The movie theater also played a short clip instructing people on how to use an Oculus Rift. It was interesting: Fully two thirds of the people I saw at TimeRide were, I’d guess, in their 60s and 70s. I assume they’re the most likely to join tour groups, and those tour groups have some deal with TimeRide, but even so it was interesting to see a very different demographic from the usual “VR Games” crowd try on an Oculus Rift, probably in most cases for the first time ever.

TimeRide VR IDG / Hayden Dingman

In any case, we then moved on to the VR portion. What surprised me most is it was good. I fully expected a janky cash-grab of an experience, and while TimeRide’s budget certainly isn’t on par with Uncharted or Red Dead, I was still impressed by the work that went into it.

Like many cities, Cologne had electric streetcars in the early 1900s. We sat in a reproduction street car, and each unit was set up to recreate your position on either the left or right side. The reproduction tram also vibrated when it was “moving,” and blew wind in your face—crude but effective haptic feedback. I’ll say this: Nobody got sick.

It’s boring to simply describe watching something in VR, so I’ll try and keep it short. We rolled through the central tourist area in Cologne, down the waterfront, past the cathedral, and then up to the Old Market, seeing the area as it looked in 1909. It was a lively recreation too, with people walking up and down the street, police chasing a thief, a drunk man falling into the Rhine, and so on. Hand-painted signs marked bakeries and beer houses. The architecture was completely different, reminiscent of Bruges or other European cities that survived the two World Wars relatively unscathed.

TimeRide VR IDG / Hayden Dingman

Sure, there are some obvious constraints. Whoever worked on this experience didn’t fully model the cathedral, and it’s very obviously pasted into the skybox. And hey, they’re not going to win any awards for visual fidelity. Like a lot of these educational experiences, it looks like it was made in Unity with a shoestring budget.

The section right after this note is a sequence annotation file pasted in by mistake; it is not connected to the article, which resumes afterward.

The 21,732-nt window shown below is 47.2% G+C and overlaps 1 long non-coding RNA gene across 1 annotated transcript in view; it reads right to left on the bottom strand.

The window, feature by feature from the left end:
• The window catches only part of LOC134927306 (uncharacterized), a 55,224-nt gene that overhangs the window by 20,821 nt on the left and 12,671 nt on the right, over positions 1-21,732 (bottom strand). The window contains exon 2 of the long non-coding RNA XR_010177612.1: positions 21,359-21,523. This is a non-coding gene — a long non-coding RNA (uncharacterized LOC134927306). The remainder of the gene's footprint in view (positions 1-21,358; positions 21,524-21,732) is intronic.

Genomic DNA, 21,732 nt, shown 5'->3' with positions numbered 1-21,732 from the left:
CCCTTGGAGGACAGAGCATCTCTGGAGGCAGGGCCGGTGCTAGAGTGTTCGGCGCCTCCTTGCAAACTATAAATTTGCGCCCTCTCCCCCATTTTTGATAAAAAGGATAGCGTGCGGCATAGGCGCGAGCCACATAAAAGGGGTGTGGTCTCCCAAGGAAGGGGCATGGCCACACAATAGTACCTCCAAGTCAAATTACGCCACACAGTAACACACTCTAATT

The idea holds promise though. Finishing the “ride” in Alter Markt, then walking outside and seeing the same sites 109 years and some questionable architecture choices later, it was fascinating. Intuitive too, I might add—much more than seeing a handful of photographs in a museum and trying to piece together the same impressions.

Bottom line

As always I’m left advocating for VR as an educational medium. TimeRide isn’t the only experience of its kind, and there are actually a bunch I’d recommend that don’t require, you know, flying to Cologne. Apollo 11 VR and Titanic VR are great, as are VR Battleship Yamato and Historium VR (the latter of which actually covers the history of Bruges).

Home use VR isn’t taking off though, and so I’d love to see more installations like TimeRide. VR arcades are great and all, and games are bound to remain a focus for the medium, but a well-done educational experience proves its worth a hundred times over. TimeRide is a bit of a tourist trap, sure, but where are museums on this front? Why aren’t we seeing them invest in similar experiences? Imagine visiting—to pull another example from Cologne—the Roman-Germanic Museum, seeing the ruins contained within, and then being able to walk around a digital recreation of those streets two millennia ago.

As TimeRide puts it, “With virtual reality, we now have the means to close in on the perfect illusion of time travel.” Let’s use it.

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Hayden Dingman

PC World (US online)